UX is very important. Try out your competitors’ apps, and leave some comments in the matrix. Focus on how easy it is to use and to find the features you are interested in and on how logically it flows. We do this with all of our competitors’ products. The more people in the company you can get to try out the apps and to contribute, the more accurate and well-rounded a view you will get.

Major Pain Points

From the user experience research, you will notice that some things aren’t optimal. Note where these products could use improvement and how they might be improved.

Customer Ratings

Customer ratings are a good overall view of how customers regard an app, despite all other factors.

Customer Review Insights

App store reviews are a treasure trove of information about a company's product, such as what people like about the app, what they dislike, what features they wish it had, what features need improvement, etc. We first keep track of a competitor's overall rating and then read their reviews to identify common threads. We highlight the reviews in our matrix in different colors to identify the different kinds of reviews and how we can use them. For example, we highlight all reviews that talk about an app’s user interface in green.

Here is an example matrix for our Write-on Video app.

Matrix of Write-on Video app
Matrix of Write-on Video app

Use Your Matrix

The ultimate goal is to create something that gives you a competitive advantage. If used properly, your competitive analysis matrix can help you do this.


What good is all of this knowledge if you don’t do anything with it? After completing your matrix, analyze it to better understand what your competitors are doing, where you stand in the market and how you can improve. If you are a visual learner, it might help to put the data collected into graphs and charts to help you identify patterns and outliers. For example, a radar chart could help you compare multiple quantitative variables.

Think of the matrix as your personal fortune teller. It provides a wealth of knowledge that can help you predict the success of certain actions. For example, from the “Customer Reviews Insights” section of our Write-on Video matrix, we knew that if we added a lot of advertising, we would likely get a lot of negative reviews and lower ratings. We also learned that user interface design and customers’ knowledge of how to use the product are key to their satisfaction and high ratings. So, we choose to keep Write-on Video ad-free, and we try to optimize the user interface and to insert tutorial videos in the app.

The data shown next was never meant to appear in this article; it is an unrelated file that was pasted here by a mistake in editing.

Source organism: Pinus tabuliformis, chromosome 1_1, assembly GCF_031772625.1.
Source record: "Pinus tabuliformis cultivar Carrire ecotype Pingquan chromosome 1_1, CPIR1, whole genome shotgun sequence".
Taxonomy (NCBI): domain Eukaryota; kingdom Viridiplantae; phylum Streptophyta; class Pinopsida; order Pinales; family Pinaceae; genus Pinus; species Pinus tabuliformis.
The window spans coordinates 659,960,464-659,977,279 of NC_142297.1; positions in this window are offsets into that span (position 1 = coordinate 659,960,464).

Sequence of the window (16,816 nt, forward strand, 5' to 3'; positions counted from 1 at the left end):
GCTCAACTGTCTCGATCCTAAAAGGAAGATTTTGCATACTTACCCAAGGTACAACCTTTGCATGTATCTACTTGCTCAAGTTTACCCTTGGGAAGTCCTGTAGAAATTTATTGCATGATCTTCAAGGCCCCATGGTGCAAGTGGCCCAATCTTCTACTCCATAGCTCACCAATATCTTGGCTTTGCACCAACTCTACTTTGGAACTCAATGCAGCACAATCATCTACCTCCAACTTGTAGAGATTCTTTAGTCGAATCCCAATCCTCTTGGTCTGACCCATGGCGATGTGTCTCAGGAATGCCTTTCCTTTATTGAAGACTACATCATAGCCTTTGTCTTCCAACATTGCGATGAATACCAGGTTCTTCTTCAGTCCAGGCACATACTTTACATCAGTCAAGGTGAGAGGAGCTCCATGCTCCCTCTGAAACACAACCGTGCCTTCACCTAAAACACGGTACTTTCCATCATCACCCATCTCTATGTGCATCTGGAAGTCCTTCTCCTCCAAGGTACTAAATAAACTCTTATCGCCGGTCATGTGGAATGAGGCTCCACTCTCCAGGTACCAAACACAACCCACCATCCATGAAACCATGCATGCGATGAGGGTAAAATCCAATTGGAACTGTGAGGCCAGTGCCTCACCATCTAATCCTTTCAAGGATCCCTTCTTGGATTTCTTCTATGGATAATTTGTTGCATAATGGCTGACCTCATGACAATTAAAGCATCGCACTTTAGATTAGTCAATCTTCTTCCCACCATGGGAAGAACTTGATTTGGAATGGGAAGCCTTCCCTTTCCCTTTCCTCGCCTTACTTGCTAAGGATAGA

From the “Main Features” section of our matrix, we can also analyze the features offered by our competitors to see which are relevant or required for us to stay competitive. Are the features offered for amusement or for pros, or are they essential features one needs to get the job done. You wouldn’t have a drawing app without an eraser. From our Write-on Video matrix, we can tell that video templates and special effects such as filters are common features of video-editing apps and, therefore, are a basic requirement to include if we want to even think about competing.

Another example is NoteLedge’s drag-and-drop feature. From our NoteLedge competitive analysis, we found that users value the ease and convenience of dragging and dropping. So, we upgraded the feature a bit to allow users to drag and drop videos into their note and to play them directly from the app. We released it in our most recent update of the app, and users love it.

Performing a competitive analysis is key to improving your app. It can give you insights into the best revenue and pricing strategy, the most effective medium of communication with certain audiences, the minimum features required to stay competitive, ways to differentiate yourself and more.


After completing all of this, you should have a pretty good idea of where you stand and where you want to be. Summarize the findings of the matrix so that everyone can get a quick understanding of where you stand in the market. Set goals, develop a plan of action to get there, and get started. Now it’s your turn to act. Start improving your mobile app today.

Further Reading

Smashing Editorial (da, al, yk, ra, il, mrn)